A little bit of data on the latest trends can help brands create strategies to connect to consumers in new ways – but pay attention to the details.
Slime. It’s the biggest crafting craze of 2018 and a rising video sensation. There were nearly 25 billion slime video views last year. Big box retailers are reporting glue shortages across the country.
Crafting brands are getting into the game, sponsoring content and making last minute products like sparkly glue to jump on the trend. That’s great. But, more brands need to look more deeply at trends like slime and its cousin ASMR (autonomous sensory meridian response). Both offer an opportunity for brands to connect to consumers in entirely new ways, on video and in real life.
Are you taking ASMR seriously?
Visually stimulating slime videos are a part of a growing category of wildly popular videos that are being labeled ASMR. These videos offer little controversy and provide consumers with a calming time-out from real life. A small set of brands like IKEA and Dove created viral ASMR videos already. Michelob went so far as to create an ASMR Superbowl commercial.
These one-off commercials are not genuine attempts to be part of the trend but rather were created as tongue-in-cheek cultural references. Similar to slime, real ASMR videos are largely the domain of influencers, and they’re banking billions of video views with long engagement times from viewers that take the content seriously.
With such a trend that is mostly new content, with an unknown amount of staying power, most brands will see bigger rewards by advertising against the content rather than creating their own. Across billions of views, slime videos average 1.5x the engagement of YouTube’s average. To do that well, brands will need to reset their approach. Influencers are not impressed with advertisers to date. This ASMR influencer even created a video to try to teach brands to tone down the volume to better assimilate with ASMR content.
The glue that binds
The different slime video types appeal to different audience segments, which is good for a host of brand categories like beauty, retail and even fitness. The influencers creating content offer deeper audience insights that can help brands select the right type of content for their target audiences, and then create a retargeting strategy to further expand their scale. Broad targeting against the latest craze can be an ad spend black hole, but, for trends such as ASMR and slime videos, a little bit of data goes a long way towards creating a strategy that sticks.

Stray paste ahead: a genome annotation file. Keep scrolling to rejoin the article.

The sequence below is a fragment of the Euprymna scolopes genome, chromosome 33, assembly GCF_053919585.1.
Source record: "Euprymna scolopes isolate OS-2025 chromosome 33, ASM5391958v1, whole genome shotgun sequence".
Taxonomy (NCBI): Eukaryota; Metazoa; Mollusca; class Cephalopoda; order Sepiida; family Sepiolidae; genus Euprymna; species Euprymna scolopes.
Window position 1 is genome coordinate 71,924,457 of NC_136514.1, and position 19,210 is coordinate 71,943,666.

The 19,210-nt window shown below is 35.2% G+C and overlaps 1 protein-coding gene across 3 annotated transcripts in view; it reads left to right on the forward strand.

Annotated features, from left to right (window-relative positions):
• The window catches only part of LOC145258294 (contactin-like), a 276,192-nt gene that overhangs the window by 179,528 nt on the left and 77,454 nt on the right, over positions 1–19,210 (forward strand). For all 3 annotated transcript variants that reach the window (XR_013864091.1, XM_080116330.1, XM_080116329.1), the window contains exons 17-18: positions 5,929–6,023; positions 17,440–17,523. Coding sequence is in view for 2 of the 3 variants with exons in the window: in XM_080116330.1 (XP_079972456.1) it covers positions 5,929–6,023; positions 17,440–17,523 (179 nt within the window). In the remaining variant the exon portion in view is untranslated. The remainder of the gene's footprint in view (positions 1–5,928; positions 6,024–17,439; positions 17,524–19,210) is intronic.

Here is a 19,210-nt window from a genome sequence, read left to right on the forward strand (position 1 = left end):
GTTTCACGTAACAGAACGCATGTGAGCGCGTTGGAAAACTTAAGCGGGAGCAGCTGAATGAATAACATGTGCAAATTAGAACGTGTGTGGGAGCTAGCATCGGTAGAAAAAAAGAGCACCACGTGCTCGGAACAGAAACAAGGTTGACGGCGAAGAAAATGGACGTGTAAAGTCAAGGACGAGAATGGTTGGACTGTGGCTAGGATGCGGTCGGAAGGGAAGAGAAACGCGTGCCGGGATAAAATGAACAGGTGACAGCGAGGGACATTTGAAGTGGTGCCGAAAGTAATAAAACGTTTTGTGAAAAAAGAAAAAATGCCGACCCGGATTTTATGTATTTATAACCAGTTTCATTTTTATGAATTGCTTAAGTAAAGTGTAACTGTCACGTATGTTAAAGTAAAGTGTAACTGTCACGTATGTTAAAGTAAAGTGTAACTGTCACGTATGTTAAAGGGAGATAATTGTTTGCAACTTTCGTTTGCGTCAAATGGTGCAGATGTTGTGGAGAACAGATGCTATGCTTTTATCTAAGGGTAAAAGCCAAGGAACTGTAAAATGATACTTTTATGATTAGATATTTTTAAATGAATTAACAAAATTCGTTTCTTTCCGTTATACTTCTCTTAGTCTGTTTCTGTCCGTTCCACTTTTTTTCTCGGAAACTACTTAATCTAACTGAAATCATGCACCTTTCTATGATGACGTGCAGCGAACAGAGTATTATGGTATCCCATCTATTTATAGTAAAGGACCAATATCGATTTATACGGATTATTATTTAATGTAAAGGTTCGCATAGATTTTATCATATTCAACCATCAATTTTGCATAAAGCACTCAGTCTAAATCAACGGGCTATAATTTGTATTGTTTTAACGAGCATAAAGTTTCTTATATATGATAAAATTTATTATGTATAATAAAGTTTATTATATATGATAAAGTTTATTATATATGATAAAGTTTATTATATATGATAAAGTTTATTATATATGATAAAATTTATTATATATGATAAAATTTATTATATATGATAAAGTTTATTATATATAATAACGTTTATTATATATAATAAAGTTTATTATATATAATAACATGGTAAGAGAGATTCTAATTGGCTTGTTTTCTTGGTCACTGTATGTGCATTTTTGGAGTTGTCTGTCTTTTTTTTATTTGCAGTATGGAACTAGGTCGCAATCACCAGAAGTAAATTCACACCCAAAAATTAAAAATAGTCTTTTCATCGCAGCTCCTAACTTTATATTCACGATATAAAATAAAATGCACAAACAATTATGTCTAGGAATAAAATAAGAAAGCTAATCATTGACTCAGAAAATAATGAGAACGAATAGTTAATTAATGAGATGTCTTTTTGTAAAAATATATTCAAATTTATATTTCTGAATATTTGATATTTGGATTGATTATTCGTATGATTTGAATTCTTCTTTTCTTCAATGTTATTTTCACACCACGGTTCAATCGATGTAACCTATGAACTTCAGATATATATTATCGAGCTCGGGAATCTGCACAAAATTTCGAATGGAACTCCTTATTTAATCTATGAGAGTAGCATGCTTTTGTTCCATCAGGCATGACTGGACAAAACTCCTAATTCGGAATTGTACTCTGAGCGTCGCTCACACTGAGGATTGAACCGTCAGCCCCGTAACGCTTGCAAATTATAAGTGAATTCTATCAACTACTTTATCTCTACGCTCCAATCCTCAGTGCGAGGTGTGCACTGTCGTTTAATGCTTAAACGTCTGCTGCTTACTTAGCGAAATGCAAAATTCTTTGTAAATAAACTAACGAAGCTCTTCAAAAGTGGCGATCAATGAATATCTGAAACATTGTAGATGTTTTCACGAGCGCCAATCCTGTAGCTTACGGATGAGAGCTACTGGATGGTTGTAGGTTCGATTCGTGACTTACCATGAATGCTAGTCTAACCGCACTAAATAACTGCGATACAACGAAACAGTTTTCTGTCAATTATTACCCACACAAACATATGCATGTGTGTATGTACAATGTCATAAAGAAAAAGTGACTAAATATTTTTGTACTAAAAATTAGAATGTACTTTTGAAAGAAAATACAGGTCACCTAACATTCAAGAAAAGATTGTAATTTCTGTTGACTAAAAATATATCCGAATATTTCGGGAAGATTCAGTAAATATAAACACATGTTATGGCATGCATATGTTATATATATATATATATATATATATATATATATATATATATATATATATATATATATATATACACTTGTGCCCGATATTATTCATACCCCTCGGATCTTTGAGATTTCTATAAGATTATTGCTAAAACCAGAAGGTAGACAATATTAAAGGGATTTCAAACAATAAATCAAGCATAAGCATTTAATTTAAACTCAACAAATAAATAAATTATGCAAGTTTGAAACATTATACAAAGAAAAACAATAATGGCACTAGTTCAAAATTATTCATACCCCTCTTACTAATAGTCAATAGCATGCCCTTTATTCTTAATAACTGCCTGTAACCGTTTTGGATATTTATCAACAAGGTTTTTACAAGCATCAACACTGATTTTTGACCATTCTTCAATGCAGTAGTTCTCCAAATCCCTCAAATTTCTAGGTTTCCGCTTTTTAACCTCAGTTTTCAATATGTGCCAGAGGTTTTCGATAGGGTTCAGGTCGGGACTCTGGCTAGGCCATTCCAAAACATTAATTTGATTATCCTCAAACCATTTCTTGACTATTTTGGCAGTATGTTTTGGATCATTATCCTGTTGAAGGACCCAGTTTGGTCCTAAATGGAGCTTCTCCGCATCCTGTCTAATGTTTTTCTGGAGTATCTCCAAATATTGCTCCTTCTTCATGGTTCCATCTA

Brands often see great success buying media against influencers in the beauty and fashion space with a growing category called “Get ready with me” videos. Brands are often able to specifically identify the demographics engaging with that influencer and get a read on the universe of other content by that creator who has similar watch times and engagement within those same demographics.
Staying on top of slime
Such new and varied trends like slime or ASMR need to be watched carefully. When content views skyrocket around particular events or themes, there can be serious brand safety risks if brands try to ride the wave without adequate monitoring. A recent focus on the role of comments on YouTube shows that even innocent content can contain elements that brands will need to review and refine regularly, especially when parts of the category appeal to kids.
Trending content like slime videos will attract new content creators nearly every day, who can take the genre in new directions. These new videos are nearly always brand safe, but may not be brand suitable, and so it’s still important to keep a watchful eye. For example, Some slime videos include makeup or branded toys like Play-Doh, which an advertiser might not want to advertise against for competitive reasons.
The magic of YouTube is that brands can connect with consumers on very new content topics and themes, well before most linear and traditional digital content creators catch on. Viewers and influencers both take the category seriously. It’s time for brands to do the same.
This article first appeared in www.marketingland.com
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